New poll shows strong support for raising ‘Google Bus’ city fees

By : sfexaminer – excerpt

The second legal challenge to the program regulating “Google Buses” – formally known as commuter shuttles – is heading to the Board of Supervisors next week.

Anticipating this public debate, the Bay Area Council released a glowing public poll Wednesday morning, showing strong public support for these private shuttles.

“The Bay Area Council has seen shuttles as a very positive development on the transportation scene,” said Adrian Covert, policy director at the council, whose members include many local businesses.

In an interview, the council noted the benefits of taking as many as 60 cars off the road per shuttle bus.

“You can bet getting two million car trips off the road every year is going to have an important environmental benefit,” said Rufus Jeffris, a spokesman for the council.

But the poll of likely voters also shows the public strongly backs raising fees on the commuter shuttles – a point of contention from critics of the Commuter Shuttle Program, the formal name of the regulations of private corporate shuttles in San Francisco…

Critics filed a legal environmental challenge of the permanent shuttle program, which the Board of Supervisors will weigh in on next week. The Coalition for Fair, Legal and Environmental Transit, SEIU Local 1021, and citizens Sue Vaughan and Bob Planthold filed the challenge through their attorney, Rebecca Davis…  (more)

Let’s get on the bus

By : sfexaminer –  excerpt

The last week of 2015 has kicked up some noxious fumes over the low wages paid to our city’s newest transit drivers.

Muni is assuredly no one’s model metropolitan transit agency, with regular service delays and breakdowns, perpetual grime and random crime, and now we can add employee revolt to the mix. But for good and for ill, it is how we roll in The City. Despite the well-publicized problems, it remains the best — and, for many, only — way to travel through San Francisco.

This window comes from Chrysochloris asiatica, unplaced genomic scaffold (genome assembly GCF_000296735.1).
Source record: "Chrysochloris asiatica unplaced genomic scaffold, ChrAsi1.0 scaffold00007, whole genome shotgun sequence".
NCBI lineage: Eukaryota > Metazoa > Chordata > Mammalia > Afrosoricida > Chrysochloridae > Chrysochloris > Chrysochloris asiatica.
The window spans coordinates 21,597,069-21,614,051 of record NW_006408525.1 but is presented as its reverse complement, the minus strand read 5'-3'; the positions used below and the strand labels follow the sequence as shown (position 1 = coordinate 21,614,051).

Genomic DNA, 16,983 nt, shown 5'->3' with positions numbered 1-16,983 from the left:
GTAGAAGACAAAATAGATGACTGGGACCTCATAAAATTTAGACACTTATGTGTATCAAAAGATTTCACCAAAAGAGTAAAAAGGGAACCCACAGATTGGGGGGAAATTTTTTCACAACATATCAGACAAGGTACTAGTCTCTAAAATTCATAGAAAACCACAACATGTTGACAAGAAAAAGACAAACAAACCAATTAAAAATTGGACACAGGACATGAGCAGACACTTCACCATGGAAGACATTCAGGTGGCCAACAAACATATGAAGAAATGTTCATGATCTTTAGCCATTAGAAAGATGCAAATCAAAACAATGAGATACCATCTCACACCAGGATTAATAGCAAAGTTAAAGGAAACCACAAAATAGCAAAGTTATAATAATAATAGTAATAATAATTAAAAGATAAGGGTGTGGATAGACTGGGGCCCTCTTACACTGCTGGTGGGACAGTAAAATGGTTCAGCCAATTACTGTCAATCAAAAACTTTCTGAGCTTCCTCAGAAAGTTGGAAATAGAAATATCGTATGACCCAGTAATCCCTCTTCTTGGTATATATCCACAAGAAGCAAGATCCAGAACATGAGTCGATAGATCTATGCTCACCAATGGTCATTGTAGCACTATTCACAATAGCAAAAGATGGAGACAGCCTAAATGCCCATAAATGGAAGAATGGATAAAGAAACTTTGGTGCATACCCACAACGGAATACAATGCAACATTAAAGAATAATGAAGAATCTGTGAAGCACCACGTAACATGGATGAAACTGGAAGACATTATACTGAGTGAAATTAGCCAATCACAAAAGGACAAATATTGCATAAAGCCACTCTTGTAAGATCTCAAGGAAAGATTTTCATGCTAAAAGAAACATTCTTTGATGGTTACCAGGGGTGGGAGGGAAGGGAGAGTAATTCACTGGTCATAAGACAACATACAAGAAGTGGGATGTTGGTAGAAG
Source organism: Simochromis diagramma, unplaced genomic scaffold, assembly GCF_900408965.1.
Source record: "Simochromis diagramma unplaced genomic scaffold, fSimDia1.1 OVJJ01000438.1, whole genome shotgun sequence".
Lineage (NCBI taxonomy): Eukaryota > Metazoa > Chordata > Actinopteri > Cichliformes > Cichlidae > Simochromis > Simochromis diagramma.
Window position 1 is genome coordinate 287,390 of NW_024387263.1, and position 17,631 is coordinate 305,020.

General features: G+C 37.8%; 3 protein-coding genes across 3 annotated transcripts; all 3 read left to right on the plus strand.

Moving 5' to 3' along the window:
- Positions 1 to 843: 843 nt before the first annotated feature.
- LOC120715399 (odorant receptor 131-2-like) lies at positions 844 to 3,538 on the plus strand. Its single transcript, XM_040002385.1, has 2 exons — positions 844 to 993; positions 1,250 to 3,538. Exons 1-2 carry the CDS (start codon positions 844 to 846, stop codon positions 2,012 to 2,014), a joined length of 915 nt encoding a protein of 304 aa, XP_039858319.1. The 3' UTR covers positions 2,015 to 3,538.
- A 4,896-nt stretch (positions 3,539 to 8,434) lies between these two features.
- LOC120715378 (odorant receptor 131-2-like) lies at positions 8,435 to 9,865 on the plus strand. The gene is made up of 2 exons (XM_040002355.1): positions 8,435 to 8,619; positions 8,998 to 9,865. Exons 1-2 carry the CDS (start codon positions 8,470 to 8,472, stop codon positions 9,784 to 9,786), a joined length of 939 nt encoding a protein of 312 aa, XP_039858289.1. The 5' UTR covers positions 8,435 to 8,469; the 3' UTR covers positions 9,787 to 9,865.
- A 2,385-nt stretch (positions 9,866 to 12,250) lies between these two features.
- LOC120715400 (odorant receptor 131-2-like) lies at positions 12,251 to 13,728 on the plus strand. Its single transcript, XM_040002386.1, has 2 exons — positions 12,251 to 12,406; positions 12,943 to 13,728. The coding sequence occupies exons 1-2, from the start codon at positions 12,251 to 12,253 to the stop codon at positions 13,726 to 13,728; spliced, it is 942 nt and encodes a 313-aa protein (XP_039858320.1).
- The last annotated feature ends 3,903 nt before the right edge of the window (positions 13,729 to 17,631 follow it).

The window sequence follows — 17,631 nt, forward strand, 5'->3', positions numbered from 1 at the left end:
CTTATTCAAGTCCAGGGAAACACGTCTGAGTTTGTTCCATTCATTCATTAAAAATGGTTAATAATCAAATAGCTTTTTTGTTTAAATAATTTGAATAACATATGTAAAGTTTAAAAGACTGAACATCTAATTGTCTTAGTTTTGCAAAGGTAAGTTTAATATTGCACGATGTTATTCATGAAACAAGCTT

For those who doubt there is social strife resting uncomfortably just under the surface in this city, spend some time aboard Muni. The transit lines pulse with the character and tensions of The City. Physical fights and harsh words between passengers are not uncommon, but neither are music, new insights and unexpected conversations. The transit lines certainly aren’t San Francisco in a microcosm but rather are The City in a pressure cooker — each ride seems potentially explosive and revelatory.

But if not all is serene in the passenger area, increasingly discontent is also growing for those behind the wheel…

In a series of interviews, operators and union reps told the Examiner that unrest is growing within the San Francisco Municipal Transportation Agency over the inequity of the latest contract. Experienced Muni operators typically make $60,000 to $70,000 a year, but the 800 Muni operators hired since July 2014 make 63 percent of that under the new contract — as low as $37,000 a year, before union dues and benefits. One full-time Muni operator told us he makes about $2,100 a month, after taxes… (more)

RELATED:
SF TWU 250A Union Official blasts SFMTA over Muni operator wages That Union Leadership Supported

A year in public transit: Muni’s triumphs, woes, and bike controversy in The City

By : sfexaminer -excerpt

For the San Francisco Municipal Transportation Agency, 2015 was a year of one of Muni’s grandest service expansions.

It also saw the public crying out for transit projects meant to save lives.

SFMTA’s Muni Forward launched in April, creating the most expansive increase in transit service since the Market Street underground rail, SFMTA Director of Transit Operations John Haley told the San Francisco Examiner at the time.

More than 700,000 riders across The City saw increased service on 27 routes. The agency also renamed all “limited” bus lines to “rapid.”

Those reroutes also left some small neighborhoods behind, however, like transit riders on the south side of Lake Merced who saw commutes increase by an hour.

Reflecting on the year’s ups and downs, SFMTA spokesman Paul Rose wrote, “Our top priority will always be the safety of San Francisco’s transportation network.”

He noted SFMTA completed 24 “Vision Zero” pedestrian safety projects ahead of schedule, and plans to complete six additional projects by February 2016.

Despite these continuing efforts, the year’s deadly collisions began in March, when an auto struck and killed 87-year-old Alfred Yee on a section of Geary Boulevard slated for safety upgrades by SFMTA. In May, a Muni train struck and killed 12-year-old Andrew Wu, also on a street slated for safety upgrades.